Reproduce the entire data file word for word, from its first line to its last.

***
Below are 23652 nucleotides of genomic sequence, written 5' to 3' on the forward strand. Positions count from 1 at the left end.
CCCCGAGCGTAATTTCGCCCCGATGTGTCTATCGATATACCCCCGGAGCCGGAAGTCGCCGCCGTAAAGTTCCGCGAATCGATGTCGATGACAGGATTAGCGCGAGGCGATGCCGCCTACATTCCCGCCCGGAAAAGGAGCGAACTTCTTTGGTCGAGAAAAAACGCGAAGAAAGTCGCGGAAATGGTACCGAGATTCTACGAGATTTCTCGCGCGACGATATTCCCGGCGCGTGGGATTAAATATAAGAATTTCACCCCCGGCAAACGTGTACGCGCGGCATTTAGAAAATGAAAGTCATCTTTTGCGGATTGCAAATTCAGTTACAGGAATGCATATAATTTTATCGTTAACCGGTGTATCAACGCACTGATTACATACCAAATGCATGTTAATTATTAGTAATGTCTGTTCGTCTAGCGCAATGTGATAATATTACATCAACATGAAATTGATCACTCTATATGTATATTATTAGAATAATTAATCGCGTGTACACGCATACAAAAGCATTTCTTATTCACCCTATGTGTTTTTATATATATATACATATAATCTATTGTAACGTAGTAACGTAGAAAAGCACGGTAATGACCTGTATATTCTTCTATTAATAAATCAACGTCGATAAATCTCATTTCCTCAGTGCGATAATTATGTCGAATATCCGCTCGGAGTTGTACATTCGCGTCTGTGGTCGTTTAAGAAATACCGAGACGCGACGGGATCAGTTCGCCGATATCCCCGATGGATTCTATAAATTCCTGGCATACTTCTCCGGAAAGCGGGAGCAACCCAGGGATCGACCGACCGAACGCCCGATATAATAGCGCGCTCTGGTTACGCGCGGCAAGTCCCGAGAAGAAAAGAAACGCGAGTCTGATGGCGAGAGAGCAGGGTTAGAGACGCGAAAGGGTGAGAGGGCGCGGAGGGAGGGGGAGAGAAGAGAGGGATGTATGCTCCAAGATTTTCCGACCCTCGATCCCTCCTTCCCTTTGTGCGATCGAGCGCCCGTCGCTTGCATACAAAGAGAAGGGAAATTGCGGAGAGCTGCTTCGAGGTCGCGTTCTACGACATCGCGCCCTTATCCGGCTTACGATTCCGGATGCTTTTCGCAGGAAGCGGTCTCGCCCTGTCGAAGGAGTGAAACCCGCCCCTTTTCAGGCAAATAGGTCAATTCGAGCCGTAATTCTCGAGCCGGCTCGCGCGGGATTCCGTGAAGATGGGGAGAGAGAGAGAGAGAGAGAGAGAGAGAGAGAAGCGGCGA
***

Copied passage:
Below are 23652 nucleotides of genomic sequence, written 5' to 3' on the forward strand. Positions count from 1 at the left end.
CCCCGAGCGTAATTTCGCCCCGATGTGTCTATCGATATACCCCCGGAGCCGGAAGTCGCCGCCGTAAAGTTCCGCGAATCGATGTCGATGACAGGATTAGCGCGAGGCGATGCCGCCTACATTCCCGCCCGGAAAAGGAGCGAACTTCTTTGGTCGAGAAAAAACGCGAAGAAAGTCGCGGAAATGGTACCGAGATTCTACGAGATTTCTCGCGCGACGATATTCCCGGCGCGTGGGATTAAATATAAGAATTTCACCCCCGGCAAACGTGTACGCGCGGCATTTAGAAAATGAAAGTCATCTTTTGCGGATTGCAAATTCAGTTACAGGAATGCATATAATTTTATCGTTAACCGGTGTATCAACGCACTGATTACATACCAAATGCATGTTAATTATTAGTAATGTCTGTTCGTCTAGCGCAATGTGATAATATTACATCAACATGAAATTGATCACTCTATATGTATATTATTAGAATAATTAATCGCGTGTACACGCATACAAAAGCATTTCTTATTCACCCTATGTGTTTTTATATATATATACATATAATCTATTGTAACGTAGTAACGTAGAAAAGCACGGTAATGACCTGTATATTCTTCTATTAATAAATCAACGTCGATAAATCTCATTTCCTCAGTGCGATAATTATGTCGAATATCCGCTCGGAGTTGTACATTCGCGTCTGTGGTCGTTTAAGAAATACCGAGACGCGACGGGATCAGTTCGCCGATATCCCCGATGGATTCTATAAATTCCTGGCATACTTCTCCGGAAAGCGGGAGCAACCCAGGGATCGACCGACCGAACGCCCGATATAATAGCGCGCTCTGGTTACGCGCGGCAAGTCCCGAGAAGAAAAGAAACGCGAGTCTGATGGCGAGAGAGCAGGGTTAGAGACGCGAAAGGGTGAGAGGGCGCGGAGGGAGGGGGAGAGAAGAGAGGGATGTATGCTCCAAGATTTTCCGACCCTCGATCCCTCCTTCCCTTTGTGCGATCGAGCGCCCGTCGCTTGCATACAAAGAGAAGGGAAATTGCGGAGAGCTGCTTCGAGGTCGCGTTCTACGACATCGCGCCCTTATCCGGCTTACGATTCCGGATGCTTTTCGCAGGAAGCGGTCTCGCCCTGTCGAAGGAGTGAAACCCGCCCCTTTTCAGGCAAATAGGTCAATTCGAGCCGTAATTCTCGAGCCGGCTCGCGCGGGATTCCGTGAAGATGGGGAGAGAGAGAGAGAGAGAGAGAGAGAGAGAGAAGCGGCGA